Ac­counts hid huge profit


The Citizen (KZN) - - News - Zoe Post­man

Find­ings lead Trea­sury to ques­tion qual­ity of work done by con­trac­tors two ac­count­ing firms.

Cash Pay­mas­ter Ser­vices (CPS), which was con­tracted by the SA So­cial Se­cu­rity Agency (Sassa) to pay so­cial grants un­til 2018, might have to pay back about R1 bil­lion in prof­its, ac­cord­ing to the re­port of an in­de­pen­dent au­di­tor sub­mit­ted to the Con­sti­tu­tional Court.

The court ruled in 2014 and again in 2017 and 2018, af­ter the con­tract was ex­tended twice, that CPS had no right to ben­e­fit from an “un­law­ful” con­tract. The court or­dered the com­pany to file au­dited state­ments of ex­penses, in­come and net profit to Sassa for each pe­riod. Sassa then had to get an “in­de­pen­dent au­dited ver­i­fi­ca­tion” of the CPS state­ments and file this with the court.

On be­half of CPS, ac­count­ing firms KPMG and Mazars pre­pared a re­port for Sassa, sug­gest­ing CPS made prof­its of about R252 mil­lion from April 2012 to Septem­ber 2018, tak­ing into ac­count a loss of nearly R557 mil­lion in the fi­nal six months of that pe­riod.

The ac­coun­tants con­sulted by Sassa, RAiN, ar­gue that CPS bulked up its ex­penses and un­der­stated its prof­its by R843 mil­lion. RAiN es­ti­mates CPS ac­tu­ally made prof­its of R1 095 bil­lion – not R252 mil­lion – over that time.

RAiN’s re­port flags sev­eral in­stances where CPS over­stated costs, re­dis­tributed profit to par­ent com­pany Net1, or said costs were “un­der the con­tract” but which were in­ci­den­tal.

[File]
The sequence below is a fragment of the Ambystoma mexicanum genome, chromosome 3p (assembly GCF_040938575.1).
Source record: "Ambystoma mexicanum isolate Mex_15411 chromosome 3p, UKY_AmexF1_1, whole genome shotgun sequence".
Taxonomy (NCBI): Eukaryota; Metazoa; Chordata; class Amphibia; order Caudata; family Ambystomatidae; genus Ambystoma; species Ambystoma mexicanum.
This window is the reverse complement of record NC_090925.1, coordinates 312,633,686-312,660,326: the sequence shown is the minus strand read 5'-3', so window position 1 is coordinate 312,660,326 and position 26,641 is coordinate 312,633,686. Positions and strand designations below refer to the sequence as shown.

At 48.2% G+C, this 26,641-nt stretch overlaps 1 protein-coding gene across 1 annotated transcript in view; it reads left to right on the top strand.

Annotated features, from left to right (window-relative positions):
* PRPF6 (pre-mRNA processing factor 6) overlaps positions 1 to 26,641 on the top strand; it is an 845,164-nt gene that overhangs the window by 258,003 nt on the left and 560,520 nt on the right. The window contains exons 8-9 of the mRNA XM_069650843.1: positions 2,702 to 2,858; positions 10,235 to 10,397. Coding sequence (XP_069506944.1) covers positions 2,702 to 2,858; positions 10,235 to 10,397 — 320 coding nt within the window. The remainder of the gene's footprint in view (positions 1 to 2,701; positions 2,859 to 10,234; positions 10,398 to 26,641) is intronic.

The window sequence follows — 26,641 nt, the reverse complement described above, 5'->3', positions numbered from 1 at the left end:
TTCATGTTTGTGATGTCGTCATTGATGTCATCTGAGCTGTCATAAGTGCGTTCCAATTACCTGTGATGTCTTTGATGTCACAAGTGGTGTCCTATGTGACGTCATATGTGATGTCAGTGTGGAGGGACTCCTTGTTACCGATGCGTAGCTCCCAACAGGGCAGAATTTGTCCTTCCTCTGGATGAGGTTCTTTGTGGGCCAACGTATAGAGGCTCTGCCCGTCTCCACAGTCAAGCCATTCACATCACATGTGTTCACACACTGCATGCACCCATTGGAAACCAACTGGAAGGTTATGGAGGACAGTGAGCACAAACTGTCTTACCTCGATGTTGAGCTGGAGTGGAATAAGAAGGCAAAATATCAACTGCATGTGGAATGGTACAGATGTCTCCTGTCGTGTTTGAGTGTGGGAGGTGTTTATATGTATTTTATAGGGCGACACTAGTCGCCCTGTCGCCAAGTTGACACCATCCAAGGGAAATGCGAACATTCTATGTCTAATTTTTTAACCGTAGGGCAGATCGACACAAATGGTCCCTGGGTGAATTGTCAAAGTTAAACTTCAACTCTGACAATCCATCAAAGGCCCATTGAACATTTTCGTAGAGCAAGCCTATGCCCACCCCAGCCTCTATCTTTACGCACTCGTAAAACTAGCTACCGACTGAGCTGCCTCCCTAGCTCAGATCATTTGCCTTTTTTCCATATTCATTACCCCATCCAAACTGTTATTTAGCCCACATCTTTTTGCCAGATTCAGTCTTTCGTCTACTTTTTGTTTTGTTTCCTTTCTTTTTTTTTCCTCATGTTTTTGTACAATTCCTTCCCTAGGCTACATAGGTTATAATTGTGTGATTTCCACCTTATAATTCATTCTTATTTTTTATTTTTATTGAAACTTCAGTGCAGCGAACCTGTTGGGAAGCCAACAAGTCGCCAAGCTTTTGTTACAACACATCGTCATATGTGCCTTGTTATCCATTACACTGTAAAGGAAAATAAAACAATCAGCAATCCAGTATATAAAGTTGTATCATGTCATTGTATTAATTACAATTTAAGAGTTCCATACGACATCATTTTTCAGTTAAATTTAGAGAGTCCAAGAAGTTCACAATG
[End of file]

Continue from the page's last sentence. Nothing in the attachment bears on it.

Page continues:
The RAiN re­port was handed to Na­tional Trea­sury in Oc­to­ber. Trea­sury has ap­proved the re­port and ex­pressed con­cern about the “qual­ity of the au­dit work” done by KPMG and Mazars.

In 2014, CPS charged Sassa a once-off fee of R306 mil­lion to rereg­is­ter so­cial grant ben­e­fi­cia­ries. Cor­rup­tion Watch took the mat­ter to court and the high court. Then, the Supreme Court of Ap­peal or­dered CPS to re­pay the money.

CPS has now claimed more than R277 mil­lion in staff costs of the rereg­is­tra­tion process. But RAiN es­ti­mates the cost did not come to more than R93 mil­lion.

Most of the money Sassa paid for rereg­is­tra­tion, says RAiN, was paid over as “in­ter-com­pany roy­alty fees” to Net1 as the owner of the so­cial grants pay­ment tech­nol­ogy. These roy­al­ties jumped from about R6 mil­lion a month to R198.7 mil­lion in May 2014 (around the time of rereg­is­tra­tion).

It set­tled at about R25 mil­lion a month be­fore jump­ing again to R117 mil­lion in June 2017.

“Net1 re­ceived a ma­jor ben­e­fit from the Sassa con­tract ... R1 732 435 238 ... over the con­tract pe­riod. For this rea­son we sub­mit that an iso­lated scru­tiny of CPS’s fi­nances will not pro­vide a true re­flec­tion of the prof­its ac­cru­ing to the group... We believe that the roy­alty fees pro­vided an op­por­tu­nity to re­dis­tribute ‘prof­its’ from CPS to Net1.”

Not­ing that CPS has claimed not to have the funds to pay Sassa back, RAiN sug­gests “the claim could be di­rected to Net1”.

Repub­lished from GroundUp

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